Ch. 9 The Central Nervous System

Ch. 9 The Central Nervous System - Ch. 9 The Nervous...

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Unformatted text preview: Ch. 9 The Nervous System: The Central Nervous System I) General Anatomy a) Glial Cells i) 90% of the CNS, support neurons ii) 5 types: Schwann, oligodendrocytes, microglia, ependymal, astrocytes iii) All glial cells release growth factors iv) Astrocytes most diverse of glial cells, help development of neural connections; some wrapped around synapses and modulate activity; can remove neurotransmitters from synaptic cleft; release transmitters that communicate with neurons; help maintain normal electrolyte composition of EC fluid v) Microglia protect the CNS from foreign matter through phagocytosis vi) Neurodegenerative diseases (1) MS results from the loss of myelin in the CNS because the immune system attacks oligodendrocytes (2) Alzheimers is caused by the loss of cholinergic neurons and replacement of those neurons with scar tissue called plaques (a) Astrocytes and microglia become overly active and release inflammatory chemicals that further degenerate the cholinergic neurons vii) Parkinsons involves the loss of dopaminergic neurons b) Physical Support of the CNS i) The outermost structures that protect the soft tissue of the CNS are the cranium (skull) and the vertebral column (around the spinal cord) ii) The meninges are three connective tissue membranes that separate the soft tissue of the CNS from the surrounding bone (1) Dura mater outermost, closest to the bone (2) Arachnoid mater no space b/ween dura and arachnoid (3) Pia mater right next to nervous tissue; separated from arachnoid mater by the subarachnoid space , which is filled with cerebrospinal fluid which is similar to plasma iii) The brain contains four cavities called ventricles ; two C-shaped lateral ventricles are connected to a midline third ventricle by the interventricular foramen ; the cerebral aqueduct connects the 3 rd vent to the 4 th vent, which is continuous with the central canal , a long cylindrical cavity that runs the length of the spinal cord (1) The lining of the ventricles is composed of glial cells called ependymal cells (2) The lining is also vascularized and forms a tissue called he choroid plexus , which consists of pia mater, capillaries, and ependymal cells and functions in synthesis of CSF iv) The CSF is only 125-150 mL, but because it is recycled 3 times a day the choroid produces 400-500 mL a day (1) as CSF is produced it circulates through the ventricular system and enters the subarachnoid space through openings in the 4 th vent where arachnoid villi reabsorb the CSF into venous blood (2) It acts as a shock absorber and provides essential nutrients to neurons and glial...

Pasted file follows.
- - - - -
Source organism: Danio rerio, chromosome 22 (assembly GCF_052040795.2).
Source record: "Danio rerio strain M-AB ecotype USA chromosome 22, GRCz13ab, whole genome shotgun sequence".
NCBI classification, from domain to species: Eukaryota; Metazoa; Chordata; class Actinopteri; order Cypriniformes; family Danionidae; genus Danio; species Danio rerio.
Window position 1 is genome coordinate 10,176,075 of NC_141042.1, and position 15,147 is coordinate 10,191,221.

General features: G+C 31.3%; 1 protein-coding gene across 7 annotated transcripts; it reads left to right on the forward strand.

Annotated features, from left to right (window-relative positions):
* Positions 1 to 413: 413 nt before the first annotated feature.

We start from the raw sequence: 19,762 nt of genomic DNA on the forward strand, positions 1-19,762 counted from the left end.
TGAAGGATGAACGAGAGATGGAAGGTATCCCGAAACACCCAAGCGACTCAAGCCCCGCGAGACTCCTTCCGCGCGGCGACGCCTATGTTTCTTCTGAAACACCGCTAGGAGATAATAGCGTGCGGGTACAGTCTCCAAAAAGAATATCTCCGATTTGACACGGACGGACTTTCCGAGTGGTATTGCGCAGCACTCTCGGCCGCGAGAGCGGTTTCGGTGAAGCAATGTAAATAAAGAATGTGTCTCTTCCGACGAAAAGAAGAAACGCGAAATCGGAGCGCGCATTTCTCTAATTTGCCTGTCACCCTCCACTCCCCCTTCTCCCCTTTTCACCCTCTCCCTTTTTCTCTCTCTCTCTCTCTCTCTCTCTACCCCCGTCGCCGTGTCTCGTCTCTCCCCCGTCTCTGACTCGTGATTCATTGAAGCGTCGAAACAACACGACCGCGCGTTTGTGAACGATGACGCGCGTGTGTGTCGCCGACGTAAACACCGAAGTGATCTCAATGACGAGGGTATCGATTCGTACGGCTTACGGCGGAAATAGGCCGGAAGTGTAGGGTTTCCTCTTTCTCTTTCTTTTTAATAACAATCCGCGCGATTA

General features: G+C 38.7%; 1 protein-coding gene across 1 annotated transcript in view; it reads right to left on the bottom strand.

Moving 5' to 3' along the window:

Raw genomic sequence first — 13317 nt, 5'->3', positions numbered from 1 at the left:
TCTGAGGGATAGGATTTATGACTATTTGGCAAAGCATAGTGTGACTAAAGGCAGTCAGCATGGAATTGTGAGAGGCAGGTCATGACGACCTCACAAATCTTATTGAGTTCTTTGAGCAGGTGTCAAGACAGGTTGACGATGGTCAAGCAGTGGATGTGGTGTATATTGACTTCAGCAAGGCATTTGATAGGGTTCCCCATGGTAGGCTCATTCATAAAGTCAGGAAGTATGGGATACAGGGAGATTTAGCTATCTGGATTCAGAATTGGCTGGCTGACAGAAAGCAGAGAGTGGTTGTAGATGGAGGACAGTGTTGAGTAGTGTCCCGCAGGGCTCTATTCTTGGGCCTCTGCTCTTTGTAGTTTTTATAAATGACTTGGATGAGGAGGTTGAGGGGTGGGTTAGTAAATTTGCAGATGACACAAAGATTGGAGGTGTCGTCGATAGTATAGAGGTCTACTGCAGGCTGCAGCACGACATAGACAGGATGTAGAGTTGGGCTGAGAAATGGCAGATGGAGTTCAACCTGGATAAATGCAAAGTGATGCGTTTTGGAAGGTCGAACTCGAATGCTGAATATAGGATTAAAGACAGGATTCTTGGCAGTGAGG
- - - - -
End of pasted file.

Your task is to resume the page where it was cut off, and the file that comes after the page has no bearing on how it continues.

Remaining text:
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Ch. 9 The Central Nervous System - Ch. 9 The Nervous...

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